Reporter’s Diary: Making sense of the big election issues

Kriti Mishra

File Photo : Voters stand in a queue to cast their vote (PTI Photo)

File Photo: Voters stand in a queue to cast their vote (PTI Photo)

Indians breathe Cricket, Bollywood and Politics, and since Bollywood and cricket enthrall me less, I derive my adrenaline rush from political discussions. And for a television journalist, especially a political reporter, reporting live from the field on Mother of all Elections – 2019 Lok Sabha elections – is a dream, a tad more than aspiration.

As a cub reporter, I had covered 2014 Lok Sabha Polls as well, which I saw as an election for the articulation of hopes of India. Then the Modi wave engulfed or immersed the voters. 5 years later as I have tried to metamorphose into a serious reporter (at least I would like to believe so) I see 2019 dominated by the Modi cult, caught between fans and fanatics on one side and dissenters on the other, with the former outnumbering the latter.

I must have traversed a thousand kilometres through the states of Karnataka, Madhya Pradesh and Rajasthan in the last two months. The issues were diverse, the pulse erratic, but the essence was one- 2019 elections, it’s Prime Minister Modi vs all. BJP leaders on-camera and Opposition leaders off-camera accede to this narrative.

Another striking feature was that of the patriotic fervour after the Balakot strikes. In January, when political contenders came out with competing for income guarantee schemes, it seemed as if the 2019 elections might be fought on economic premise, but the suicide bombing in Pulwama, in which 40 paramilitary jawans were killed, and the subsequent Indian Air Force strike on Balakot, in Pakistan, altered the narrative. Suddenly I see a volley of questions and concerns on national security, by voters exasperated and rankled by the neighbouring terror-haven.

Meanwhile, Congress chief Rahul Gandhi’s Nyuntam Aay Yojana pledge is also reverberating amid voters. The party has started sending personalised letters from Congress President Rahul Gandhi to 12 million poor households, but as a reporter, I felt that the party needs to communicate details of the programme which it thinks could be a game changer. I decided to cover what the politicians say, and the importance and significance of the issues they are talking about. And it’s the responsibility of the journalist to question and examine; that’s where I covered the story of water scarcity in Karnataka, frothing lakes of Bengaluru, crop loan waiver in Rajasthan and MP and women’s issues.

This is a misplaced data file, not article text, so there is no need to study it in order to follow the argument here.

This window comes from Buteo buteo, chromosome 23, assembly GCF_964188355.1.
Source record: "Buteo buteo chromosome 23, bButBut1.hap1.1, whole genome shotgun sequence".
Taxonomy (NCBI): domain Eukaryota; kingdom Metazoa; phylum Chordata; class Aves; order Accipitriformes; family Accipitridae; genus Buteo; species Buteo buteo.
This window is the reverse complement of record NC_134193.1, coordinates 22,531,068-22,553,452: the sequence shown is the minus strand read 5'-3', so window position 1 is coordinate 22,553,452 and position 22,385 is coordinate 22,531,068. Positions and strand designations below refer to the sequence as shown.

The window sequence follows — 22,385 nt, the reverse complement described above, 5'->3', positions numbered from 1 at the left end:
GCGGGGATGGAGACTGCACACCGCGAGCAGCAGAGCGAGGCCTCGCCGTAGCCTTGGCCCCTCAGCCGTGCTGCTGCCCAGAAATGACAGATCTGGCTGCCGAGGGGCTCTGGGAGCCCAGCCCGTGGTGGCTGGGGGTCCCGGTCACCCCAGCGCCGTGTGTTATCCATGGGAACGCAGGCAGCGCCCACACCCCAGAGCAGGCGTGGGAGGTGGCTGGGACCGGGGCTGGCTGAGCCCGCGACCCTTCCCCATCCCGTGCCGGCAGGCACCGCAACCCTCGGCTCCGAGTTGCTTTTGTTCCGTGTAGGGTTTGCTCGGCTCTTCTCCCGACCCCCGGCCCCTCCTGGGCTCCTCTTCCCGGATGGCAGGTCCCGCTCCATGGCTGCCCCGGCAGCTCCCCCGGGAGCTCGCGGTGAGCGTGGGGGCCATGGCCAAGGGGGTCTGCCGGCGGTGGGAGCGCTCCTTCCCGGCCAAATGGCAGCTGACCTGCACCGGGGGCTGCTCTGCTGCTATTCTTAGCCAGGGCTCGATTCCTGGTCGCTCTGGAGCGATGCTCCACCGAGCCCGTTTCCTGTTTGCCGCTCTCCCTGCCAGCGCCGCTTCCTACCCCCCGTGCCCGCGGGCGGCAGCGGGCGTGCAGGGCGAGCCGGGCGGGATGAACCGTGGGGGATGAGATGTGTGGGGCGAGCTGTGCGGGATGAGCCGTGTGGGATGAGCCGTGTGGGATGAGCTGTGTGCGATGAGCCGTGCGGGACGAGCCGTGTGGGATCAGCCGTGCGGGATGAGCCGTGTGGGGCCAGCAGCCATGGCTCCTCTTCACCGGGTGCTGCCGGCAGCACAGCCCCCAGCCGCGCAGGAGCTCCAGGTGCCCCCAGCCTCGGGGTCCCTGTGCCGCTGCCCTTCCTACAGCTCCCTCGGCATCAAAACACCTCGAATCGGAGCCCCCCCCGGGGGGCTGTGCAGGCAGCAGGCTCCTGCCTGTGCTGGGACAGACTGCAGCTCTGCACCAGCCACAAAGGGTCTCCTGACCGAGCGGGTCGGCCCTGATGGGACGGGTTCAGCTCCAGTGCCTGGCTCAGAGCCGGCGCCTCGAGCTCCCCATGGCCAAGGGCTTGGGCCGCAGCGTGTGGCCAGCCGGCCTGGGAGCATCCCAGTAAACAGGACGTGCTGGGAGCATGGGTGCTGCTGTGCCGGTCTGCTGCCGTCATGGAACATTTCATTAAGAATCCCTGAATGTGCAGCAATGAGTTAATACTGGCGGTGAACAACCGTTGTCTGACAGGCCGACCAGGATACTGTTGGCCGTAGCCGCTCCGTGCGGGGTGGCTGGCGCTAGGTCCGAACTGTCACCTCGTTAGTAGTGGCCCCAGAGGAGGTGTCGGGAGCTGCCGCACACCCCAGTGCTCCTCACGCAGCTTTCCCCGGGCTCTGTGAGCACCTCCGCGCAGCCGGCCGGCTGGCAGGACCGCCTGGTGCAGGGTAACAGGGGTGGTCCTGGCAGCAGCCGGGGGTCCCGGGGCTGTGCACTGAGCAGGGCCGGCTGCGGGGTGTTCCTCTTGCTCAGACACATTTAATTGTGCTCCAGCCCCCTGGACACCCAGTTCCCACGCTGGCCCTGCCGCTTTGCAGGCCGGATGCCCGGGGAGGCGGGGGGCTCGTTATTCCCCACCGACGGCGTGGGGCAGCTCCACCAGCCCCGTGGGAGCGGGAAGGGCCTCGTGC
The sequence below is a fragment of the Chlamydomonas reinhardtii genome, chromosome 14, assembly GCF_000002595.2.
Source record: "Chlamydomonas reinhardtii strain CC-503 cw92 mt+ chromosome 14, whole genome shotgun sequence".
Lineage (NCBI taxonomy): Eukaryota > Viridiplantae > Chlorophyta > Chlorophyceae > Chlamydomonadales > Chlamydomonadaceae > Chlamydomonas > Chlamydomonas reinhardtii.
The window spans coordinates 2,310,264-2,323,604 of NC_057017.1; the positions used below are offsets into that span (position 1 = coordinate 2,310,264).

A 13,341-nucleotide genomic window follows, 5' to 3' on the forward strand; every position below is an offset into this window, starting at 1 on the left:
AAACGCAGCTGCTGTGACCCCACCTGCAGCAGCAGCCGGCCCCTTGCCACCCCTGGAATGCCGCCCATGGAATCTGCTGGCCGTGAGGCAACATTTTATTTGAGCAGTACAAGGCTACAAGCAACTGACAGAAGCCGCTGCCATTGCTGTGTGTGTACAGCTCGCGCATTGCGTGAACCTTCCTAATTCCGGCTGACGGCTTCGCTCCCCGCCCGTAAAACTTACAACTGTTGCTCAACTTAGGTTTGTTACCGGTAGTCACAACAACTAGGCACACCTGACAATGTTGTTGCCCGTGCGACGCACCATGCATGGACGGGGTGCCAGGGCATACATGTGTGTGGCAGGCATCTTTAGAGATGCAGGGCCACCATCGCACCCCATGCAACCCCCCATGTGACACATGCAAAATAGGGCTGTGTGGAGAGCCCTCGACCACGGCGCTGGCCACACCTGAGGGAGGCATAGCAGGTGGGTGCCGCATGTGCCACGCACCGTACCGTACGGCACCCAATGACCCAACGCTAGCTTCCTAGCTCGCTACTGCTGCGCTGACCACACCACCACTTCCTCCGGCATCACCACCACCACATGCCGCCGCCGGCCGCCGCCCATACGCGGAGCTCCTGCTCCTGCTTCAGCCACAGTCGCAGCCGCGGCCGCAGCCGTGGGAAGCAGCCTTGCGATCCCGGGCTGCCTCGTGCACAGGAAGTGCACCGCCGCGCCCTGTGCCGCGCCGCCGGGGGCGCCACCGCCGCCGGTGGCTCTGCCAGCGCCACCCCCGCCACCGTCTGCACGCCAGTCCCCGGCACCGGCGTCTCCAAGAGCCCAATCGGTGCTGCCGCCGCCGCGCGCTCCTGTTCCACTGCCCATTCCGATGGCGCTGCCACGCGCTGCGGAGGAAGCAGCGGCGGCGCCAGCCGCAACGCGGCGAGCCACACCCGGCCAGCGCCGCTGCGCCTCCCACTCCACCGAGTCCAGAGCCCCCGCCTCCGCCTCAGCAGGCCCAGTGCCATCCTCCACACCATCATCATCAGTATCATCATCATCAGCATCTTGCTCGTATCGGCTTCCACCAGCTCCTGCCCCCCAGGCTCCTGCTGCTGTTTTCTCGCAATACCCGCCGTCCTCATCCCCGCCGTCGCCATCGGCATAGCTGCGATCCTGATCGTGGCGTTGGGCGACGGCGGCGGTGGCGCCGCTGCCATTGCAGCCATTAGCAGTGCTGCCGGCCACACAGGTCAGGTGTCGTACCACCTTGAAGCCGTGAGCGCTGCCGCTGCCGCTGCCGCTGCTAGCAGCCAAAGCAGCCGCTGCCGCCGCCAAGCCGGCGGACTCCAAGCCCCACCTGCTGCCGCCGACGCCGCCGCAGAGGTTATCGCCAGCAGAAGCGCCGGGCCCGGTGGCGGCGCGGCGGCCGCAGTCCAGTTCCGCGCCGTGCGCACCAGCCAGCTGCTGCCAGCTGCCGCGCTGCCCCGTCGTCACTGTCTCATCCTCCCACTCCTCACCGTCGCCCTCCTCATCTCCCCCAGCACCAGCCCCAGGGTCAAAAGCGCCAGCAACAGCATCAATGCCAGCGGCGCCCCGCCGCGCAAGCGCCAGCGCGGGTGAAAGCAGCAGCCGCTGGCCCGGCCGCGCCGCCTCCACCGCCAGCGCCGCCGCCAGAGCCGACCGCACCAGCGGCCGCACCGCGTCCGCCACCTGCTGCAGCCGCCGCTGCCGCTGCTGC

However, there was a sharp contrast in Andhra Pradesh and Telangana. And that’s where the diversity of this nation left me flummoxed. In these states, the battle was of regional passion, a passion that was riveting, compelling and if I may say- obsessive. The nationalism debate was eclipsed by the demand for Special Category Status in AP and by the Jai Telangana chants in Telangana. The regional Satraps – K Chandrashekhar Rao in Telangana, Chandra Babu Naidu, Jagan Reddy and Pawan Kalyan in AP rule the roost leaving little or no space for the two national parties.

Poll reportage has widened my perspective, helped me understand India better but on the hindside, or why even hindside let me accept this without qualms that it has offered gastronomical delight for food fanatics like me. The Hyderabadi Biryani to MP ki Sabudana Khichdi to Rajasthan ki bati.

There are perils too, the excruciating heat that has made me 1000000 shades darker, the maddening deadlines, the never-ending distances to be covered but nothing plummets the fun of election coverage well the description can go on endlessly but now I am gearing for Varanasi that will be the cynosure of all eyes in the days ahead.

-Kriti Mishra